University of Texas at Austin

Archive for July, 2009


Monday, July 27, 2009

More on skin cancer probe

While KEYE-Channel 42 interviewed Prof. James Tunnell about his optical skin cancer probe, Further Findings also had video equipment rolling.

Here is a clip of Tunnell explaining how the probe might work.

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Tuesday, July 21, 2009

Skin cancer probe featured on KEYE

Ron Oliveira and James Tunnell

Ron Oliveira and James Tunnell

The skin cancer probe being developed in James Tunnell’s lab was featured on KEYE-TV-Channel 42 on the 10 p.m. newscast on July 20, 2009. KEYE’s Ron Oliveira went to Tunnell’s lab in the Biomedical Engineering building to interview Tunnell and Naras Rajaran, one of the graduate students working on the project.

See the video from KEYE.

The optical probe is designed to determine of a spot on the skin is benign or cancerous. If it’s not benign, the spot
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Monday, July 20, 2009

Going mobile in meetings

Jenn Davis and Keri Stephens

Jenn Davis and Keri Stephens

Keri Stephens, an assistant professor of communications studies, is in the midst of a research project investigating how people in organizations—businesses, nonprofits, schools and others—use cell phones, smart phones, pagers and similar devices.

Her first results show that when people use their devices in meetings they do so because they see other people doing it. Or if others aren’t using the devices, they won’t either.

Going in, Stephens and her co-author Jenn Davis thought that people were texting and
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Thursday, July 16, 2009

Omega-3s are good for fish, too

People who get a healthy dose of omega-3 fatty acids in their diets may have a reduced risk of heart disease, high blood pressure and strokes, and fish are a major source of these fatty acids. But what good are omega-3s to the fish?

Omega-3s may give young fish the boost they need to dart away from predators, leading to greater survival of the vulnerable larvae and potentially larger populations of adults.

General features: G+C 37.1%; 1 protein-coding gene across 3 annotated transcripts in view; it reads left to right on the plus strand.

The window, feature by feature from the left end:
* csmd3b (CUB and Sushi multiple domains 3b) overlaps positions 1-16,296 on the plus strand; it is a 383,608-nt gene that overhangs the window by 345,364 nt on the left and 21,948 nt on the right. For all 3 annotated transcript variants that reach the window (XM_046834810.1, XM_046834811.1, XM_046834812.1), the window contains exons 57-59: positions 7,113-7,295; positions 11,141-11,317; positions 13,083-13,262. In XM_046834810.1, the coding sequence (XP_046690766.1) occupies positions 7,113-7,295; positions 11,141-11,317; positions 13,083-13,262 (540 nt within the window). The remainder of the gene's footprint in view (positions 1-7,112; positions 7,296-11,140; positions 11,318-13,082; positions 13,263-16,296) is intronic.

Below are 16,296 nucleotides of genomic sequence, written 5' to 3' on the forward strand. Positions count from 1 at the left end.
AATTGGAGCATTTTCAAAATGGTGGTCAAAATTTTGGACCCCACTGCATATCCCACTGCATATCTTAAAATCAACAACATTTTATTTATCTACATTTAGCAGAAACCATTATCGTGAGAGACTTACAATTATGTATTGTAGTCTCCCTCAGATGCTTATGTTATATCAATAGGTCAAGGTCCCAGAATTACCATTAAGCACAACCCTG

Read more at the College of Natural Sciences.


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Tuesday, July 14, 2009

Time Travel: Stone Age ax to a giant leap

To mark the 40th anniversary of the Apollo 11 moon landing, Further Findings is highlighting ways The University of Texas at Austin and its people touched or were touched by the mission. Know of others? Let us know.

Michael Collins, Texas archeologist

Michael Collins, Texas archeologist

Michael Collins, an archeologist at The University of Texas at Austin, was a graduate student in archeology at the University of Arizona in 1969.

In July of that year, he was on a dig at the Tabun Cave in Israel, south
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Friday, July 10, 2009

How Glen Evans settled the dustup over moon dust

To mark the 40th anniversary of the Apollo 11 moon landing, Further Findings is highlighting ways The University of Texas at Austin and its people touched or were touched by the mission. Know of others? Let us know.

Glen EvansThe moon is covered with a layer of dust. NASA scientists and engineers knew that much.

But there was a hot debate about the depth of the dust.

The thin dusters thought there was a thin layer of dust that would not interfere with the
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Wednesday, July 8, 2009

I can hear you now

Nace Golding

Nace Golding

This story is from the College of Natural Sciences and was written by Daniel Oppenheimer.

The human ability to know roughly where in space a sound is coming from is so integral to our experience of the world that it’s basically invisible. A friend calls out our name, and we turn to the left, or turn to the right, and there they are.

Yet that ability, which seems so simple, not only depends on neurons in our brain that are exceptionally
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Thursday, July 2, 2009

Apollo 11 and the Texas laser rangers

To mark the 40th anniversary of the Apollo 11 moon landing, Further Findings is highlighting ways The University of Texas at Austin and its people touched or were touched by the mission. Know of others? Let us know.

Peter Shelus was visiting The University of Texas at Austin campus in 1971, attending an astronomy conference. More important, he was looking for a job.

He was completing a post-doc assignment at the Manned Space Center (now Johnson Space Center) in Houston and job
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Wednesday, July 1, 2009

MCC “signs” off for the last time

The research consortium known as MCC died a long time ago, though it was the spark that fueled Austin’s rise as a technology center. Now the last visible reminders of the company are being removed.

The name of the company’s former headquarters building is being changed from the MCC building to the West Pickle Research building. It’s at 3525 W. Braker Lane, across MoPac Boulevard from the main Pickle Research Campus.

The new name reflects the building’s ownership by The University of
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